Real estate investment trusts, also referred to as REITs, provide an opportunity for real estate investors to diversify their portfolio while pursuing truly passive income. Within the world of REITs, there are several subcategories, which allows investors to further diversify their portfolios while investing in some real estate types that they may not otherwise have access to. As an investor, understanding all of the options available to you is important.
Real Estate Investing
Real estate investors are often looking for ways to further diversify their portfolios. In the same way that investors who focus on publicly traded stocks don’t solely focus on one type of asset class, real estate investors often like to hold investments in varying types of real estate.
In order to qualify as a real estate investment trust, the trust has to return a minimum of 90 percent of taxable income gained from income-producing properties, asset divestiture, and other means back to shareholders in the form of annual dividends.
The majority of real estate investment trusts (REITs) trade on exchanges just like stocks, commodities, and other common financial instruments.
Real estate investment trusts (REITs) have grown in popularity as business entities in part because they are exempt from taxation at the corporate level when they meet certain distribution requirements, which also makes them exempt from double taxation paid by C-corporations.
Real estate investing is one of the most diversified investment fields there is. If you’ve made the decision to start pursuing real estate investing, you can choose between fix-and-flip properties, owning and managing your own apartment complex, renting out your current residence while downsizing to something more manageable, and any other number of options. However, for investors who are seeking truly passive income, real estate investing provides its own list of options. While real estate syndicates and crowdfunding options are plentiful, some investors prefer REITs. Understanding what REITs are and whether or not they give you the access that you need to your money can help you make a more informed decision about your own investment strategy.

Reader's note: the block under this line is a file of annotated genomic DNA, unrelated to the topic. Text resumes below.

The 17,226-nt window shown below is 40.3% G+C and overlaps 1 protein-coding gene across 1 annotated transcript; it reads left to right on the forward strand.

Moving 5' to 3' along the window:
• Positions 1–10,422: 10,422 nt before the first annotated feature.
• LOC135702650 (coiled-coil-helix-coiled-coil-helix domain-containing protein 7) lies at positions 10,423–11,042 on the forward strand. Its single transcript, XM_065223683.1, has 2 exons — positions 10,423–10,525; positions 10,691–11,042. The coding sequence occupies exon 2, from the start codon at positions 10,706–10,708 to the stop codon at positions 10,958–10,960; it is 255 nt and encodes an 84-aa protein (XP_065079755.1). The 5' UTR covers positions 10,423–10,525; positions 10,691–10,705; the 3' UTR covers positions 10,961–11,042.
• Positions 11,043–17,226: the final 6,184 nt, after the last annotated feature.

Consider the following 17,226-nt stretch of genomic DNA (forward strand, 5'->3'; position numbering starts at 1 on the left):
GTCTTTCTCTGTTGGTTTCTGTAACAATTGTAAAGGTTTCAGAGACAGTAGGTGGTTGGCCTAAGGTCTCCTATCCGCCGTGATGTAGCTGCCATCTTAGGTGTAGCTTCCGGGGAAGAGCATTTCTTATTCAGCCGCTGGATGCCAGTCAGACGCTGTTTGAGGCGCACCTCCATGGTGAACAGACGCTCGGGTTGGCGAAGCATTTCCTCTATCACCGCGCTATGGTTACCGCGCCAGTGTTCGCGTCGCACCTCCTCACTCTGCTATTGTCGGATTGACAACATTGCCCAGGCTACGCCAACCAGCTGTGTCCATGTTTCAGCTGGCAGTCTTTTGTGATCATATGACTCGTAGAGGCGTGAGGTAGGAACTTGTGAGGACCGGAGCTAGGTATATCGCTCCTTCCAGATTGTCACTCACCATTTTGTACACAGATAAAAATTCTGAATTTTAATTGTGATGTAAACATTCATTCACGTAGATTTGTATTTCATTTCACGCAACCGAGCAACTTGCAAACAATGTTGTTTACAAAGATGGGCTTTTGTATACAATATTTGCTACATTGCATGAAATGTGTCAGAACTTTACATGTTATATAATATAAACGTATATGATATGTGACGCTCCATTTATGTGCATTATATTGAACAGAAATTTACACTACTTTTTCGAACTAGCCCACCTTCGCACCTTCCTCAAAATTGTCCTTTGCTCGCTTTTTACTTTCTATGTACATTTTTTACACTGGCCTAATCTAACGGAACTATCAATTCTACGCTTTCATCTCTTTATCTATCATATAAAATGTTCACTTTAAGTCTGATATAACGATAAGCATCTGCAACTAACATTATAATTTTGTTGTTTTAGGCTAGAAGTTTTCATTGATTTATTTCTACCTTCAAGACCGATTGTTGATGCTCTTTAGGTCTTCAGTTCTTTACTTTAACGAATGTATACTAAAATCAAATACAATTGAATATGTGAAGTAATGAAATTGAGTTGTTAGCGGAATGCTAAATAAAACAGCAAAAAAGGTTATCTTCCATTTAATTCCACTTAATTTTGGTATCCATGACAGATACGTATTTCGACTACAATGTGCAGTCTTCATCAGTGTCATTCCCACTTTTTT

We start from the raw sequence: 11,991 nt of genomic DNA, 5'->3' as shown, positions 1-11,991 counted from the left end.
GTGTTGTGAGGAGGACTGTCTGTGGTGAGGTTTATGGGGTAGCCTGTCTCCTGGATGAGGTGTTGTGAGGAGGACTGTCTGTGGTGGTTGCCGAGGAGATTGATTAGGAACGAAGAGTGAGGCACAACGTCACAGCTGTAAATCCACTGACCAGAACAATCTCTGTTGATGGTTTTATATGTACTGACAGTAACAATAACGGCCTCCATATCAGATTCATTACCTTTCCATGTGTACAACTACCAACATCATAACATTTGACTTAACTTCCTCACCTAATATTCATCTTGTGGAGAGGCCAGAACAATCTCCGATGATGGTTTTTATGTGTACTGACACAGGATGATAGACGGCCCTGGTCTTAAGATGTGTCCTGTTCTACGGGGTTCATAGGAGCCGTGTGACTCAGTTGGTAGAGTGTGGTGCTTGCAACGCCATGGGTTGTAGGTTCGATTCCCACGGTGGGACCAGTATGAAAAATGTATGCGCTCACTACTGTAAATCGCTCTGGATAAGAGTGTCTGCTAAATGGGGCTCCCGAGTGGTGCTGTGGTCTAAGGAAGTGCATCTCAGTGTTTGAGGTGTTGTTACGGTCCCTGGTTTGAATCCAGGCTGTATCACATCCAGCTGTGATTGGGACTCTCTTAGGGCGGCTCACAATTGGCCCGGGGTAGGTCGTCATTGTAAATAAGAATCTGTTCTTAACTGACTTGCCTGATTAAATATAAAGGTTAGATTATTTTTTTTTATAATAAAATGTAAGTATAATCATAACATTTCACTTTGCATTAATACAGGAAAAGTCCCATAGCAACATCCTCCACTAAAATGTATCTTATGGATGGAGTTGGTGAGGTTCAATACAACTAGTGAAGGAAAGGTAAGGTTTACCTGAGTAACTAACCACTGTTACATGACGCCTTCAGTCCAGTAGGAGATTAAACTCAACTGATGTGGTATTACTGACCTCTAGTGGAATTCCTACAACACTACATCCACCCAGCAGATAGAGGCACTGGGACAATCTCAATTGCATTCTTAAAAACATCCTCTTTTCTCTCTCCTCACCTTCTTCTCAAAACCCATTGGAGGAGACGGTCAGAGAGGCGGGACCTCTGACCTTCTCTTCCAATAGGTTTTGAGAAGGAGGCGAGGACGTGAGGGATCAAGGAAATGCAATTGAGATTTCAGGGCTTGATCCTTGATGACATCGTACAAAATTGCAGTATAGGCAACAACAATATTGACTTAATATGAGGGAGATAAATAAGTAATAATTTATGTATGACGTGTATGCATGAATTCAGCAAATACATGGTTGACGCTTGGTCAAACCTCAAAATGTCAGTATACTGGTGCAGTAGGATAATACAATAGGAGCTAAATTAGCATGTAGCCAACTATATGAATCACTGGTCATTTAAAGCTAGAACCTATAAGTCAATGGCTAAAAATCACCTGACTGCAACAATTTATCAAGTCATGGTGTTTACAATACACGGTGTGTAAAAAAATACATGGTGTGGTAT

Real estate investments come in many categories, including sectors like retail, office, healthcare, and hospitality, and asset class, including A, B, C, and even D. What determines a property’s class may include age, location, amenities, finishes, and rent.
Trusts are often complex, and there are many types. Therefore, it's always a good idea to have expert assistance when establishing one, especially if the trust is irrevocable. According to the Business Dictionary, the definition of a trust is "a legal entity created by the trustor through which the trustee holds the right to manage the trustor's assets or property for the benefit of the beneficiary." The main types of trusts are living, testamentary, revocable, irrevocable, funded, and unfunded. Within each of those, there are further variations.
As a subset of alternative credit, private credit can also be referred to as private lending, direct lending, or non-bank lending. It can be described as an asset class where the debt is not issued or traded on the public markets. They can be comprised of potentially higher-yielding, illiquid investment opportunities ranging from senior secured debt with income-like characteristics to distressed debt with equity-like risk and returns.